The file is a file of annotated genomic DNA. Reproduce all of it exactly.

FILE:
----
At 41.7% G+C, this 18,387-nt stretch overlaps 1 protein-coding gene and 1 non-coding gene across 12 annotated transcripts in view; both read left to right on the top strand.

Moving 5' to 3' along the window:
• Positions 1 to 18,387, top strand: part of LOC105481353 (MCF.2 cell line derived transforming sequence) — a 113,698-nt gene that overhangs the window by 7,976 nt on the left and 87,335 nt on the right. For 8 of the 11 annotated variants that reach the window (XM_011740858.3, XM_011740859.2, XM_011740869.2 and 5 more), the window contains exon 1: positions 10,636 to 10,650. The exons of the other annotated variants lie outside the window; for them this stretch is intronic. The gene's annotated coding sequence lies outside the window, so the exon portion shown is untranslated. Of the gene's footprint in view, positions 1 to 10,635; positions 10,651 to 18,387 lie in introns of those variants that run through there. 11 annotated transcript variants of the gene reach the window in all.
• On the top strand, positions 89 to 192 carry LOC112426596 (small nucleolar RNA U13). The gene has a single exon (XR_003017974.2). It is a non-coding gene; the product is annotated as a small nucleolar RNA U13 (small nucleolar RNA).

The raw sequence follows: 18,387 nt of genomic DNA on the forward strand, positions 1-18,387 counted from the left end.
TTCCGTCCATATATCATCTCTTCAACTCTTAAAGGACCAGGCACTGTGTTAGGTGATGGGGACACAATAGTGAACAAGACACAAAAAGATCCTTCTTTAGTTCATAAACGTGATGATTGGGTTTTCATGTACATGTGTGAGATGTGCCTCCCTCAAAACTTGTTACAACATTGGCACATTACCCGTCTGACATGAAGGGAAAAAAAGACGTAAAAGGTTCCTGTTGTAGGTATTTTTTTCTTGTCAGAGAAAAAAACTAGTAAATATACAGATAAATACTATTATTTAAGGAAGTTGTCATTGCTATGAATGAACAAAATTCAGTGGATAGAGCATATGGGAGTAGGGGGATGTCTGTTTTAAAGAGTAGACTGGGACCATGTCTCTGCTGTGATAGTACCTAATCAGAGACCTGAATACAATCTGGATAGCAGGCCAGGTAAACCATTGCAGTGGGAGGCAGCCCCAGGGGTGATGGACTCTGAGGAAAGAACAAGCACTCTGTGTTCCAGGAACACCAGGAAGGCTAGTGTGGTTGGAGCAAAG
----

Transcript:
At 41.7% G+C, this 18,387-nt stretch overlaps 1 protein-coding gene and 1 non-coding gene across 12 annotated transcripts in view; both read left to right on the top strand.

Moving 5' to 3' along the window:
• Positions 1 to 18,387, top strand: part of LOC105481353 (MCF.2 cell line derived transforming sequence) — a 113,698-nt gene that overhangs the window by 7,976 nt on the left and 87,335 nt on the right. For 8 of the 11 annotated variants that reach the window (XM_011740858.3, XM_011740859.2, XM_011740869.2 and 5 more), the window contains exon 1: positions 10,636 to 10,650. The exons of the other annotated variants lie outside the window; for them this stretch is intronic. The gene's annotated coding sequence lies outside the window, so the exon portion shown is untranslated. Of the gene's footprint in view, positions 1 to 10,635; positions 10,651 to 18,387 lie in introns of those variants that run through there. 11 annotated transcript variants of the gene reach the window in all.
• On the top strand, positions 89 to 192 carry LOC112426596 (small nucleolar RNA U13). The gene has a single exon (XR_003017974.2). It is a non-coding gene; the product is annotated as a small nucleolar RNA U13 (small nucleolar RNA).

The raw sequence follows: 18,387 nt of genomic DNA on the forward strand, positions 1-18,387 counted from the left end.
TTCCGTCCATATATCATCTCTTCAACTCTTAAAGGACCAGGCACTGTGTTAGGTGATGGGGACACAATAGTGAACAAGACACAAAAAGATCCTTCTTTAGTTCATAAACGTGATGATTGGGTTTTCATGTACATGTGTGAGATGTGCCTCCCTCAAAACTTGTTACAACATTGGCACATTACCCGTCTGACATGAAGGGAAAAAAAGACGTAAAAGGTTCCTGTTGTAGGTATTTTTTTCTTGTCAGAGAAAAAAACTAGTAAATATACAGATAAATACTATTATTTAAGGAAGTTGTCATTGCTATGAATGAACAAAATTCAGTGGATAGAGCATATGGGAGTAGGGGGATGTCTGTTTTAAAGAGTAGACTGGGACCATGTCTCTGCTGTGATAGTACCTAATCAGAGACCTGAATACAATCTGGATAGCAGGCCAGGTAAACCATTGCAGTGGGAGGCAGCCCCAGGGGTGATGGACTCTGAGGAAAGAACAAGCACTCTGTGTTCCAGGAACACCAGGAAGGCTAGTGTGGTTGGAGCAAAG